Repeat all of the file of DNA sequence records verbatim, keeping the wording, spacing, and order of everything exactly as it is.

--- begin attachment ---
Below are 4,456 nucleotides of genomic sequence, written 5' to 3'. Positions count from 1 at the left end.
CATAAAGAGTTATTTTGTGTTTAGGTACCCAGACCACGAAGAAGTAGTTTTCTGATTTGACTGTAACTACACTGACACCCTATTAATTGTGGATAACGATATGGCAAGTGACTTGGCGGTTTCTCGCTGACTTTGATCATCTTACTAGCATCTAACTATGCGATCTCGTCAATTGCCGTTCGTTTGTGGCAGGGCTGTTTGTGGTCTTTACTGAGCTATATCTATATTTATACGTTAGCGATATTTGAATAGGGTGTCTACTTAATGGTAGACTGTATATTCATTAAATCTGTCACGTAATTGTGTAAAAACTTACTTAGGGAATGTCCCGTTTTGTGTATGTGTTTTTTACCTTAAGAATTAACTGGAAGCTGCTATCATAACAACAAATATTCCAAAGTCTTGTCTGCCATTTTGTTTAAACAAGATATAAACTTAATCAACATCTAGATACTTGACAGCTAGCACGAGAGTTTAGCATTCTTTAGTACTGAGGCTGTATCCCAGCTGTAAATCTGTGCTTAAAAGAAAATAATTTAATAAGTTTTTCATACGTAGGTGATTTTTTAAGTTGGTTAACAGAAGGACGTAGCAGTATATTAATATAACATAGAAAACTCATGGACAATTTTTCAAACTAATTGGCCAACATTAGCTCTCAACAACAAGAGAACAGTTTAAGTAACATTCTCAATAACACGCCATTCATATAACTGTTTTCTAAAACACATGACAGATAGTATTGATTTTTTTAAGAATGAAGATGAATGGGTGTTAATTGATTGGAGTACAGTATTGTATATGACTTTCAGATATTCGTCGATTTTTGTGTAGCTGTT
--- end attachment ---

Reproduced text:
Below are 4,456 nucleotides of genomic sequence, written 5' to 3'. Positions count from 1 at the left end.
CATAAAGAGTTATTTTGTGTTTAGGTACCCAGACCACGAAGAAGTAGTTTTCTGATTTGACTGTAACTACACTGACACCCTATTAATTGTGGATAACGATATGGCAAGTGACTTGGCGGTTTCTCGCTGACTTTGATCATCTTACTAGCATCTAACTATGCGATCTCGTCAATTGCCGTTCGTTTGTGGCAGGGCTGTTTGTGGTCTTTACTGAGCTATATCTATATTTATACGTTAGCGATATTTGAATAGGGTGTCTACTTAATGGTAGACTGTATATTCATTAAATCTGTCACGTAATTGTGTAAAAACTTACTTAGGGAATGTCCCGTTTTGTGTATGTGTTTTTTACCTTAAGAATTAACTGGAAGCTGCTATCATAACAACAAATATTCCAAAGTCTTGTCTGCCATTTTGTTTAAACAAGATATAAACTTAATCAACATCTAGATACTTGACAGCTAGCACGAGAGTTTAGCATTCTTTAGTACTGAGGCTGTATCCCAGCTGTAAATCTGTGCTTAAAAGAAAATAATTTAATAAGTTTTTCATACGTAGGTGATTTTTTAAGTTGGTTAACAGAAGGACGTAGCAGTATATTAATATAACATAGAAAACTCATGGACAATTTTTCAAACTAATTGGCCAACATTAGCTCTCAACAACAAGAGAACAGTTTAAGTAACATTCTCAATAACACGCCATTCATATAACTGTTTTCTAAAACACATGACAGATAGTATTGATTTTTTTAAGAATGAAGATGAATGGGTGTTAATTGATTGGAGTACAGTATTGTATATGACTTTCAGATATTCGTCGATTTTTGTGTAGCTGTT